Saturday, July 24, 2010

MSM Premium Customer Service

2 weeks ago, I sent MSN Premium customer service an email because I kept getting a message that my account had been deleted and with it all of my emails. I also wound up making several phone calls to both Verizon who is my service provider and with whose service the MSN Premium was packaged and to MSN directly. I got the problem fixed but it took most of a day and sometime into the next day.

Today I received the first reply to my email about the problem, the email I sent to MSN 2 weeks and 2 days ago. Can you imagine that, having a problem with your email account and your service provider taking 2 weeks and 3 days to reply to you. Maybe MSN Premium should be renamed, maybe something like MSN Sucks would be more apropos.

All the best,

Ballseye's Gun Shots 78 - "Now, You Don't Jerk The Trigger..."

" just squeeze it a little might."

That my friends is some pretty good advice because in essence it tells you all about trigger control and if you really pay attention to it you won't make some of the common mistakes associated with getting a shot off.

If you know anything about shooting such as what finger you use to operate the trigger - and even a novice shooter usually realizes that it is the index finger that operates the trigger - that statement will have you well on your way to becoming a good shot. One of the common mistakes among new and even some seasoned shooters is that they think that squeezing the trigger means that they are supposed to use their whole hand to squeeze it. In other words, they think they are supposed to be squeezing not only the trigger but also the whole grip, sort of like squeezing a lemon to get some juice out of it or like squeezing some one's hand when you shake it and want them to realize you have a strong grip. First of all, that statement tells you that all you are squeezing is the trigger. So, while you should have a firm grasp of the pistol grip, the only motion that you consciously, or try to, carry out to operate the trigger should be the pulling back or squeezing of the trigger with your index finger on you strong side or shooting hand, the other hand being used for support if 2 handed shooting or not used at all (to support the gun) if shooting with one hand.

There is another thing, in that sentence, that is also very important. It tells you not to jerk the trigger, but that " just squeeze it little might". In other words, its not like you are trying to crush a beer can in your grip as a show of strength, gouge out someone's eyeball, nor trying to pull your dog back on its leash if it lunges at someone, or to pull open a stuck door with all your might. What it is, is just a smooth continuous squeeze of the trigger, with your trigger finger, until the pistol goes off. (Of course this can also apply to rifle shooting which is the context in which the quoted sentence was originally used.)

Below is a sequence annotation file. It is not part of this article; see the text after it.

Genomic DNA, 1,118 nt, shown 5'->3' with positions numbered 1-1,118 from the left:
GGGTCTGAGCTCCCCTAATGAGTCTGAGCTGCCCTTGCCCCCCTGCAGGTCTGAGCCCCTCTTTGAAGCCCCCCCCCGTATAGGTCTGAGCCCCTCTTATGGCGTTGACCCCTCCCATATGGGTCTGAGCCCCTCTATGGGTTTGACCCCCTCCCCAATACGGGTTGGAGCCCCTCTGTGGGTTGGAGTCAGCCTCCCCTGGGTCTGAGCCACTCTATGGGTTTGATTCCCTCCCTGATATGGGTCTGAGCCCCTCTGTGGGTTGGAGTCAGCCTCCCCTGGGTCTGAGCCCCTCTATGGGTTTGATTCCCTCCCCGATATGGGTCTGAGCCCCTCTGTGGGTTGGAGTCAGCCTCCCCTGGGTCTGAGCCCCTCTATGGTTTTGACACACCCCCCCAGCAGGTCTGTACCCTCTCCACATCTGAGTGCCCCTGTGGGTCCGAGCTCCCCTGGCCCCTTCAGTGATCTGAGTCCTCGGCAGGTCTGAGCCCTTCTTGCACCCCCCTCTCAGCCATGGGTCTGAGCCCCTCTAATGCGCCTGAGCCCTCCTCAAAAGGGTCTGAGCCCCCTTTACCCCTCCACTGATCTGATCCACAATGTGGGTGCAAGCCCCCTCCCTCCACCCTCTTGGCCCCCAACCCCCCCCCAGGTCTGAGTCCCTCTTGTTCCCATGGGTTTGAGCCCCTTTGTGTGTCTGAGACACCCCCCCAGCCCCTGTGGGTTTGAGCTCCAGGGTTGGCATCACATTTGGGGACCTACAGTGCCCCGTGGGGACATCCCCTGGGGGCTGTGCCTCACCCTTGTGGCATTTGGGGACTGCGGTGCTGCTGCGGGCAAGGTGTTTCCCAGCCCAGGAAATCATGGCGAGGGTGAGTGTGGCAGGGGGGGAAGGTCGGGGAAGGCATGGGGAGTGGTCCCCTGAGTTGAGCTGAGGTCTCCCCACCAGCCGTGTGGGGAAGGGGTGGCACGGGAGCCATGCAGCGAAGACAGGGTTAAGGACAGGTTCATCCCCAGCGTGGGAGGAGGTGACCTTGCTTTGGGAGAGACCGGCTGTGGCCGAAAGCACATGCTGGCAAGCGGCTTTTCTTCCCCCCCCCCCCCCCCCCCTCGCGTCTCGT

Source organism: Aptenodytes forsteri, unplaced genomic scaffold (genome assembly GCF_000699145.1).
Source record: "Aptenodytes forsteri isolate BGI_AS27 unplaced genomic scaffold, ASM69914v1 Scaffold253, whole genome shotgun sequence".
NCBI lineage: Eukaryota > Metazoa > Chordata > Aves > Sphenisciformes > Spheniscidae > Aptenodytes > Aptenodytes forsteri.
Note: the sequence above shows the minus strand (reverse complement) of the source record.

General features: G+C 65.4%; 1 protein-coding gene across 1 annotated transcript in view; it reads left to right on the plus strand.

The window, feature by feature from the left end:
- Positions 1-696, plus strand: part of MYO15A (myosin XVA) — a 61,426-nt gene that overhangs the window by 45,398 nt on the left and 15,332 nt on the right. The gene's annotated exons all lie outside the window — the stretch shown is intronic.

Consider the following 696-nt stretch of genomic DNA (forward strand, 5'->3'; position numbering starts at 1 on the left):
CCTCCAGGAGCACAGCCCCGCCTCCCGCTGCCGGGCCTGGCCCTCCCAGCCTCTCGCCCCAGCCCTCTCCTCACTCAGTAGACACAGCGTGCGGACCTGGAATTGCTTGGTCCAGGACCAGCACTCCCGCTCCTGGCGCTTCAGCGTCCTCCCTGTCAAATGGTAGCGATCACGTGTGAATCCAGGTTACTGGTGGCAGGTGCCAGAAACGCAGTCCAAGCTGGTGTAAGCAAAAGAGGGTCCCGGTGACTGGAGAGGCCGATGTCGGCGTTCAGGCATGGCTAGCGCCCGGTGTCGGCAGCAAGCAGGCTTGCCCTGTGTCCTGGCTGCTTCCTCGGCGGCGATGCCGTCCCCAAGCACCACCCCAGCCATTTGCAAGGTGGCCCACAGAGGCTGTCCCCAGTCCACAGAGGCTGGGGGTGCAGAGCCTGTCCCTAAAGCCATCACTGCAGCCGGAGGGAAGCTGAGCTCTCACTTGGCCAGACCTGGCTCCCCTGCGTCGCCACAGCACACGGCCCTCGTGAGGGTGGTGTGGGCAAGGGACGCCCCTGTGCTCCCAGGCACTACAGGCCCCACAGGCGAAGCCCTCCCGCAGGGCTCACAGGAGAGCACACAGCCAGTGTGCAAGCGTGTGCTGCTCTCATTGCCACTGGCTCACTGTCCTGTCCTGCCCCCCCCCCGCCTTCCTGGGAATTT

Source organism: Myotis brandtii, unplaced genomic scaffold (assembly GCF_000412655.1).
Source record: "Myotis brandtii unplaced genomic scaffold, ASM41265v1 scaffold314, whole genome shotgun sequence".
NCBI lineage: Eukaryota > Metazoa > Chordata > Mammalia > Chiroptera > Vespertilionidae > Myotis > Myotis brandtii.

Some will tell you that trigger squeeze is a bad term because it makes people think of doing something like squeezing a lemon. They prefer to use the term pull, but as I showed above that could be misconstrued as well. Then again, so too could just about any term that you use. What needs to be taught and what needs to be learned it what is meant by the term trigger squeeze. For an instructor to tell a student shooter that you squeeze the trigger, with giving an explanation of what is meant by 'squeezing the trigger' simply has too much a a chance to wind up with the shooter misunderstanding what s required for good trigger control.

One person, Robert Osborne, described trigger squeeze as this:

"Trigger squeeze is the independent rearward movement of the trigger finger without disturbance of the sight alignment until the weapon fires."

I agree with almost everything he said except that trigger squeeze is not an independent movement but I do not fault Mr. Osborne for saying it. That he meant what I meant above is obvious to me. While Mr. Osborne was trying to convey what I just described above regarding the whole thing about consciously only squeezing the trigger with the index finger and not squeezing like you are juicing a lemon or shaking a hand, the truth is, that when you squeeze back with your index finger as I have just described there is also movement of all of the other fingers on your hand - a reaction to the movement of the muscles and tendons and ligaments required to move the index finger. Albeit that movement is basically involuntary and slight, it happens because of the movement of your index finger. It would probably take years to overcome that movement if possible at all to completely overcome it; it is simply a natural effect of curling back your index finger. The important thing though is not to squeeze with all of your fingers and the rest of the hand - you are making a conscious effort to squeeze back using only the index finger while maintaining a firm steady hold of the grip. When you make that effort you will get it right and, for all practical purposes, all you will be doing is squeezing back with your index or trigger finger while maintaining a firm hold of the grip - the involuntary movement of the other fingers and rest of the hand will be, at most, nominal in effect.

In essence, everything I wrote above was said in that one simple sentence. I heard it while watching an old western - Return of the Bad Men. It was uttered by the character played by George 'Gabby' Hayes, who was giving a brief shooting lesson to a young man under his tutelage. That movie and the quote were made in 1948. It was good sense back then and good sense today. By the way, the above pic is one of Gabby Hayes and Roy Rogers. There are better pics of Gabby Hayes but maybe none that look so much as if he may be perplexed while trying to teach someone trigger control - and that someone being Roy Rogers makes that shot priceless.

All the best,
Glenn B